This song replaced “Ask the Lonely” during the final cuts for Frontiers; this song would later appear on the soundtrack to Two of a Kind as well as Greatest Hits 1. I understand including this song a bit better than the previous track. I love the opening drums by Steve Smith – the sound sets up a rocking song. As soon as you get into the groove of the drums, Schon’s guitar kicks in and the listener is ready for the ride. The lyrics are all clipped lines that are as aggressive as the music. It is a simple song that does not really fit with other Journey lyrics so it has a fresh feel to it. This is an enjoyable rocker with perhaps the best solo on the album.
For this song Journey jumps on the burgeoning technology bandwagon and gives the approval for looking to the future for positive advancements. Just looking for technological changes is a bit too narrow. They are making a statement here that we all need to look ahead and strive for the best of what the future has to offer. We, in essence, make our own futures and we cannot be afraid to take the words from Alfred Lord Tennyson’s poem “Ulysses” to heart: “To strive, to seek, to find, and not to yield.” This song fits the theme in the album’s title.
Frontiers ends, as it should, on a rocking note. I love Journey’s album Escape, but if I was to be a bit critical, I do not like ending that album with “Open Arms”. Hold on hold on – I love the song, I just do not like ending such a great album on a soft, subtle note – I want it to end with a BANG! and “Rubicon” does that for Frontiers. This song does rock with Schon’s guitar getting yet another song off to a great start. ‘Rubicon’ is the name of the small river in Italy that Julius Caesar was said to have crossed as he was fighting to be the emperor of Rome. Today the expression ‘to cross the Rubicon’ means to fully commit to something and pass the point of no return. I like the expression and the way that Journey uses it. They typically have one or two inspirational songs on an album and this one is in the same vein as “Don’t Stop Believing”, “Be Good To Yourself”, and “To Be Alive Again”. They are urging us to take a chance and move forward to make the life that we want, “Make your move across the Rubicon / Future’s knocking at your door / Take your time and choose the road you want / Opportunity is yours.” I can think of no better way to end an album- rock out and inspire. That is ending with a BANG!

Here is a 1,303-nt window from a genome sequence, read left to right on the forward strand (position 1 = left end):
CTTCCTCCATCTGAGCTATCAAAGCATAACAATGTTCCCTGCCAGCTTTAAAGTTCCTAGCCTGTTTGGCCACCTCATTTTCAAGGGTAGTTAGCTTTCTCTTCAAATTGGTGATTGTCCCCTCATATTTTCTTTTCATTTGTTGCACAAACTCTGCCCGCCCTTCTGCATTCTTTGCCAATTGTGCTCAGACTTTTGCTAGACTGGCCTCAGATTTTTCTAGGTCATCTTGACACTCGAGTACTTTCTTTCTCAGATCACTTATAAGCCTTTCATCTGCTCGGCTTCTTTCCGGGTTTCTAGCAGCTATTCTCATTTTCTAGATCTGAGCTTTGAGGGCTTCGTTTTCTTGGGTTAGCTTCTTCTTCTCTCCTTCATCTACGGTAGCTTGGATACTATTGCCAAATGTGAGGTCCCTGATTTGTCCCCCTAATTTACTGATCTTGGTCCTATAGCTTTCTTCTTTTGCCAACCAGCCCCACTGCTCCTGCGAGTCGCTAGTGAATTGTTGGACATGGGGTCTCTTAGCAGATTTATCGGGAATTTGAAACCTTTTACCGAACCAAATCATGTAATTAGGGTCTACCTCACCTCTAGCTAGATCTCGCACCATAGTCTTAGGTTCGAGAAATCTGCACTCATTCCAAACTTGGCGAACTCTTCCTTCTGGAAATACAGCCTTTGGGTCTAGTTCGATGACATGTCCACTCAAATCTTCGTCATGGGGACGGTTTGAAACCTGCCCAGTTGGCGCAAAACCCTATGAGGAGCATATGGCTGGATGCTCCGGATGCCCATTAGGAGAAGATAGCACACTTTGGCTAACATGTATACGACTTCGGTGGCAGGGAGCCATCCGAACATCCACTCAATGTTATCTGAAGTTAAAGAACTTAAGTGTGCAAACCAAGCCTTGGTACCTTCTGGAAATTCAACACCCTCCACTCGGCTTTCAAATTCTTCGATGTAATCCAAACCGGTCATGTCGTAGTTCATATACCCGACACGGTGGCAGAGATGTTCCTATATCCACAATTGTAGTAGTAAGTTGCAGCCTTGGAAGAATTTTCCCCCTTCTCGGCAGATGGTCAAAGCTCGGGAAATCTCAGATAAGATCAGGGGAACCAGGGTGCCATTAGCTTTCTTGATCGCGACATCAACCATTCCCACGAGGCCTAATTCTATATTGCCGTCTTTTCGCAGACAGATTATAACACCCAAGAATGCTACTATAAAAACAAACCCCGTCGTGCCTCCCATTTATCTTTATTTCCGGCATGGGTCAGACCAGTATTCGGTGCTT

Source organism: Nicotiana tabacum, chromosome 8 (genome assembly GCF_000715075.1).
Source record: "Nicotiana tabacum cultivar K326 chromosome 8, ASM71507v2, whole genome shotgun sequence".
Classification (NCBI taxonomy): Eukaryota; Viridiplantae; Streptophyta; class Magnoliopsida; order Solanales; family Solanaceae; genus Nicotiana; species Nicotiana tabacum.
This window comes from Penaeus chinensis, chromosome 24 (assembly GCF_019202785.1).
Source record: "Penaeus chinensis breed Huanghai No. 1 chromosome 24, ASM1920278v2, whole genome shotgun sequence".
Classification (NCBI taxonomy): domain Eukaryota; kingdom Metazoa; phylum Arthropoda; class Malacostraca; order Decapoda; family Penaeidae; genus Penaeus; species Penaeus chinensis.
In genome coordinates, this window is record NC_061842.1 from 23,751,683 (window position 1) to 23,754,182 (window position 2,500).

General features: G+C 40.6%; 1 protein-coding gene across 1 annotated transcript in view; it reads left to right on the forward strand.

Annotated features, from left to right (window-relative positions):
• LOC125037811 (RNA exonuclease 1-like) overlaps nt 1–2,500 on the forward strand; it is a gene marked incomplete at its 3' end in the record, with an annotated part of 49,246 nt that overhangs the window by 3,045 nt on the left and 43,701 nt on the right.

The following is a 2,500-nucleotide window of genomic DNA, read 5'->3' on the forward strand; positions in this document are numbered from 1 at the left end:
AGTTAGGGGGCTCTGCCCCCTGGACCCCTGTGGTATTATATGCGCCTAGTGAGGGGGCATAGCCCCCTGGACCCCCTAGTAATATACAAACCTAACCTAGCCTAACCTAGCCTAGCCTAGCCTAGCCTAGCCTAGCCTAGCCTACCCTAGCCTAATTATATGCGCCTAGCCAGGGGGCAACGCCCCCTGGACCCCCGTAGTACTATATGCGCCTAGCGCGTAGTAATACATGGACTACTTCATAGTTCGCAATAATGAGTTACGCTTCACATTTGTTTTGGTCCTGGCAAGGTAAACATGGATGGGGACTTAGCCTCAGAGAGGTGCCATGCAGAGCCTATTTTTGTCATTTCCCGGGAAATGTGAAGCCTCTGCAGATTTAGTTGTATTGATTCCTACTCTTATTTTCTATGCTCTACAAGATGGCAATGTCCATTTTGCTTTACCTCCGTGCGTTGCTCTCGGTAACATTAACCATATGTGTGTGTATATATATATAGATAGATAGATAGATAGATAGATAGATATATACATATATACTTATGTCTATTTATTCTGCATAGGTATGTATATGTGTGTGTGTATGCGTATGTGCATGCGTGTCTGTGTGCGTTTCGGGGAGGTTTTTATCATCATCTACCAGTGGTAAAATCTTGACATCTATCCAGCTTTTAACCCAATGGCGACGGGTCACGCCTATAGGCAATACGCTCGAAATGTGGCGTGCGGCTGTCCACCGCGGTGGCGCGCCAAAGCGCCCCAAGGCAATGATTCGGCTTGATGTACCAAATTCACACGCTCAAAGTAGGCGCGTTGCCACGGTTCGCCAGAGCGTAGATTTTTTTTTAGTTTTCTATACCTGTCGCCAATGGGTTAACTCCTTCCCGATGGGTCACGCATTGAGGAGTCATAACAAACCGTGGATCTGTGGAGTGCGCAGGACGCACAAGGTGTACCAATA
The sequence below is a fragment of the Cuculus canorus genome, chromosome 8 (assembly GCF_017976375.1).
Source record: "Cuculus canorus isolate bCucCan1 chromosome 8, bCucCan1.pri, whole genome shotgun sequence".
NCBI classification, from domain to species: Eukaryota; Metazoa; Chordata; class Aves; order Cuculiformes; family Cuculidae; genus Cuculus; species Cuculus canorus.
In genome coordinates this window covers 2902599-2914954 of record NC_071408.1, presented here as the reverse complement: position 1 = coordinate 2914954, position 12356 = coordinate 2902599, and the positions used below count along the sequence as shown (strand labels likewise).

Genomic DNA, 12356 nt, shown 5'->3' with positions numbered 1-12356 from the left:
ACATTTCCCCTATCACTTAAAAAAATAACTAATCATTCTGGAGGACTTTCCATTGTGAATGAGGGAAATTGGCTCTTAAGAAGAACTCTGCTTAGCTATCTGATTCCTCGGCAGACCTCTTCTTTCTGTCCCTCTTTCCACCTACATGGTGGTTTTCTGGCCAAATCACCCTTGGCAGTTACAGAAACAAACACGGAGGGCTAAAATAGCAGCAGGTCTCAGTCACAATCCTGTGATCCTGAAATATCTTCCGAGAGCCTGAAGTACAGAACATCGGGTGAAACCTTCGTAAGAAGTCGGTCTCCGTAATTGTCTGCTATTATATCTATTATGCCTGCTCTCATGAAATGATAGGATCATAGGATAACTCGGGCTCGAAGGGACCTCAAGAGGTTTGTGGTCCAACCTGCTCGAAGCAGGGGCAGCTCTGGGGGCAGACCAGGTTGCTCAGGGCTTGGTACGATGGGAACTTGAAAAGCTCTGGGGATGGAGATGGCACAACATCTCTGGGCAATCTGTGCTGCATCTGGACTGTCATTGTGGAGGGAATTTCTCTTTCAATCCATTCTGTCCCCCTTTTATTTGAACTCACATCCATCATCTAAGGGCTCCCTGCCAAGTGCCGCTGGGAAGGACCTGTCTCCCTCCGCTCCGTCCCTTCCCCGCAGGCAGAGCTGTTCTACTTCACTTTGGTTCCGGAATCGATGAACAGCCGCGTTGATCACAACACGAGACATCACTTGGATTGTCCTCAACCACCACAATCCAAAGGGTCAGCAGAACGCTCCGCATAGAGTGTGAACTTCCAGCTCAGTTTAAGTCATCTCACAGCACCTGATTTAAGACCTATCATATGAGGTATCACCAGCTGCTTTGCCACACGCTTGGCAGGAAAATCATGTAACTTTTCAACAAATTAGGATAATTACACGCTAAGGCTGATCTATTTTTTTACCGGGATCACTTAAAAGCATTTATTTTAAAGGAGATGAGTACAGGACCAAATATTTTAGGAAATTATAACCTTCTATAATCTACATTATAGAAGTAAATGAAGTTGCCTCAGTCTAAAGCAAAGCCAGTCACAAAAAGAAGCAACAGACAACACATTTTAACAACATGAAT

There you have it, Journey’s classic seventh album Frontiers. Be sure you look at for and listen to the Return to the ‘80s podcast coming at you soon.